Homeowners insurance wouldn’t work if you could wait to buy it until your house caught on fire. The same is true of health insurance. The risk must be spread over the entire population, including the healthy, for it to work. So it’s the “individual mandate” part of the Affordable Care Act that isn’t working well, and everyone agrees on this.

How will the new administration deal with this? No one really knows. But it is clear that we must continue to work to create a better system. We in the GBMC HealthCare system must deliver even better health and even better care at even lower cost by driving out the waste. We must educate citizens on the facts. We must make prices more transparent so it is easier to see one source of the waste in healthcare. We must recommit to working both in our state and with the new federal leaders to deliver better value to the American people.

Celebrating Nurse Practitioner Week
Please join me in celebrating GBMC’s outstanding Nurse Practitioners (NP) this week. Across our nation, there are more than 220,000 NPs who provide care to millions of Americans.

We have excellent Nurse Practitioners working in our hospital, in our physician practices, and in Gilchrist Services. They help us reach our vision of a patient-centered system of care every day. Please join me in thanking them this week!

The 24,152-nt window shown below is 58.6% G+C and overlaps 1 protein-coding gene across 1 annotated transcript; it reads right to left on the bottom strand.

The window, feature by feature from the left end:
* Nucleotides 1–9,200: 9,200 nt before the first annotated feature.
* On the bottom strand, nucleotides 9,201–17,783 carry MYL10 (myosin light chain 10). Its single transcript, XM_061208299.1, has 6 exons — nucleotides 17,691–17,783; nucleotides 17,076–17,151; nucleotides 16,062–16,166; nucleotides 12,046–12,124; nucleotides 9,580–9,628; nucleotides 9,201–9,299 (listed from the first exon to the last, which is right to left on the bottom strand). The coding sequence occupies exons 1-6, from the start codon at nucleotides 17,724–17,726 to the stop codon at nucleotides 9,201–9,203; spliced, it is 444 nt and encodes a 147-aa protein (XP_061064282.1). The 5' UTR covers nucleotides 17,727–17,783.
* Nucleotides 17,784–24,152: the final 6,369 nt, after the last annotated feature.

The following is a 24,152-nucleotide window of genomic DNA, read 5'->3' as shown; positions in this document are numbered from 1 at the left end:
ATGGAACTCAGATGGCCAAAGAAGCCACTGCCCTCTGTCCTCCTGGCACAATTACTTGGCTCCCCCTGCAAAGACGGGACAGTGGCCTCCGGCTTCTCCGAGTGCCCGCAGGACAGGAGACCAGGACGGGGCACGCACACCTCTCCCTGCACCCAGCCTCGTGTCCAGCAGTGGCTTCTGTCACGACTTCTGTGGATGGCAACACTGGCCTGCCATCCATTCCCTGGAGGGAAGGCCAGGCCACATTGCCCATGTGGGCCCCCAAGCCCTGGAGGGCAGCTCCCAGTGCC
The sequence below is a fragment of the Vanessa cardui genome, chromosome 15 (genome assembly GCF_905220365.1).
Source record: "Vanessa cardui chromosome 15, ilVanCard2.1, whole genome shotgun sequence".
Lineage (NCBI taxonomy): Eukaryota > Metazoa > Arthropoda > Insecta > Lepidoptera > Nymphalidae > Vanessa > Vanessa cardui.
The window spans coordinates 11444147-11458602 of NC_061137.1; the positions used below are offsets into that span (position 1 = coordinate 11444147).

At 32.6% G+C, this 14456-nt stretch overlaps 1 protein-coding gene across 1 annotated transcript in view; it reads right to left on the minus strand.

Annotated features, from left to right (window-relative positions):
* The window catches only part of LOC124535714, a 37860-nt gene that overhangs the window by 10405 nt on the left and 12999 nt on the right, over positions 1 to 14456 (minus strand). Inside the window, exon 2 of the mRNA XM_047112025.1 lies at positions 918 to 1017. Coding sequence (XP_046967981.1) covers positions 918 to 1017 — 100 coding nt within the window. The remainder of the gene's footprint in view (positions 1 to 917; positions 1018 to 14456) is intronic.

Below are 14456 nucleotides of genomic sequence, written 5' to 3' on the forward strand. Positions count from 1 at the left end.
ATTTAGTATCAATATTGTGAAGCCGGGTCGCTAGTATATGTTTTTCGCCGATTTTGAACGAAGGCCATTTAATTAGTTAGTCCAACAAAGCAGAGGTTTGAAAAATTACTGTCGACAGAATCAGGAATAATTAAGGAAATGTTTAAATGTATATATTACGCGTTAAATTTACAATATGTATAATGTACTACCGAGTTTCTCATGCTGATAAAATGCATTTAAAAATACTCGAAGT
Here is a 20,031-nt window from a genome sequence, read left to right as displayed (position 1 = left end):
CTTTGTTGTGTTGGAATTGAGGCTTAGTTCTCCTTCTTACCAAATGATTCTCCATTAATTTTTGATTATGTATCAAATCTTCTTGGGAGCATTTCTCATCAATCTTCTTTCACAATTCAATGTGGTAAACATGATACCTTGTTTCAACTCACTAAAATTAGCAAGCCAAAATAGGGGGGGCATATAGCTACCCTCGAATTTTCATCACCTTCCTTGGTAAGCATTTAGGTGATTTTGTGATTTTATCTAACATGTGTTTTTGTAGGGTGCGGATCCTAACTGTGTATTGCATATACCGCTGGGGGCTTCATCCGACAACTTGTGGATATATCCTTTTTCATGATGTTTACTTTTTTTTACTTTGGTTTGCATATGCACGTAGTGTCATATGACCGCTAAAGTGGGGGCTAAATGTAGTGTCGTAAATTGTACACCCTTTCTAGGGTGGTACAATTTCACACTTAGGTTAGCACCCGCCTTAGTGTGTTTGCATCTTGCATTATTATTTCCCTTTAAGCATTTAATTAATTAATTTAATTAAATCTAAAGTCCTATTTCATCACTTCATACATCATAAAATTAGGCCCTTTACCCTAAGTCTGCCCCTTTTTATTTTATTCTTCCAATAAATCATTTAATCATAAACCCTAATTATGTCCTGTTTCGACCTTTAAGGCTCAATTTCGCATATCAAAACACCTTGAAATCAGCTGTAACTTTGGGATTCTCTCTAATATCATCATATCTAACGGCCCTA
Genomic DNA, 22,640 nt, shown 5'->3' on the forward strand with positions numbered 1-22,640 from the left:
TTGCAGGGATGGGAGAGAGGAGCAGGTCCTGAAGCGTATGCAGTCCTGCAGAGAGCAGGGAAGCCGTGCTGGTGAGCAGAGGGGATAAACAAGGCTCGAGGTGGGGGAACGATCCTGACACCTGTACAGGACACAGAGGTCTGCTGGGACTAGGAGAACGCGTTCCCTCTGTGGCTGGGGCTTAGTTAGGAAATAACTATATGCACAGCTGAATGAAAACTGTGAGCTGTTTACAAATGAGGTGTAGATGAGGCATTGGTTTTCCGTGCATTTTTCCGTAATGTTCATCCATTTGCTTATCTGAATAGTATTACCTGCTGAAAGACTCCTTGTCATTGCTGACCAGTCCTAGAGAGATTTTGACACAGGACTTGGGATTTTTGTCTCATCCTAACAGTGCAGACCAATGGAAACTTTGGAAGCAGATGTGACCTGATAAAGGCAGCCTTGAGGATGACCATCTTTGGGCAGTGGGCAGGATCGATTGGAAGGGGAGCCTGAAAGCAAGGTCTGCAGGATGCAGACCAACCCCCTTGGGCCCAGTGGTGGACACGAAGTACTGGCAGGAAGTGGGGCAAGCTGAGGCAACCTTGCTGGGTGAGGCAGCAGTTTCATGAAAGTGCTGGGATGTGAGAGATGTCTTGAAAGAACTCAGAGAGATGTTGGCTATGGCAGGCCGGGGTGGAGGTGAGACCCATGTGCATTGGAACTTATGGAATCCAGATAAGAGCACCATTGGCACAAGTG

Friday, November 11, 2016

What a Great Party!

I would like to thank everyone involved in our very successful Art of Nursing celebration last week. The event’s emcee, Ron Shapiro, did a great job overseeing the event that featured presentations by our Board Chair, Bonnie Stein, our Chief Nursing Officer, JoAnn Ioannou, and a panel of physicians, which included Chief of Staff Dr. Melissa Sparrow, Chair of Surgery Dr. Jack Flowers and Chair of Emergency Medicine Dr. Jeff Sternlicht.  Each of them spoke about what nursing had meant to them in their careers. Two of our patients also recognized a nurse who had helped their families cope through the loss of their loved ones. This year’s winners of our nursing awards, Roxann Cavey, BSN, CCRN, RN, Samantha Clayton, MA, Alejandro Maynard, RN, Marcus Nicholson, MSN, MBA, RN, Nicola Wagner, RN, Delores Williams, AA, RN, Linda Young, CNOR, RN were all recognized.

When the formal program was over, Dionne Figgins, accompanied by our own Lisa Griffee, Director of Performance Improvement, Carolyn Keller, Nurse Manger of Unit 36 and Rachel Ridgely, Clinical Unit Coordinator of the MICU, got the place jumping with their rendition of “Stand By You.” This was followed by dancing to the tunes of DJ Mikey V.

It was a great opportunity to thank all of our nurses for all that they do for GBMC and our patients every day and to have some fun!

Recognizing Colleagues: Radiologic Technology Week & Forensic Nurses Week
This week is both “Radiologic Technology Week” and “Forensic Nursing Week” and I would like to thank all of our registered technologists (R.T.s) and our forensic nurses for their important roles in providing care and serving our patients as if they were their loved ones.

R.T.’s perform diagnostic imaging examinations and administer radiation therapy treatments and may specialize in a specific imaging technique such as bone densitometry, cardiovascular-interventional radiography, mammography, MRI, nuclear medicine, sonography or general radiography.  They work closely with our radiologists and radiation oncologists.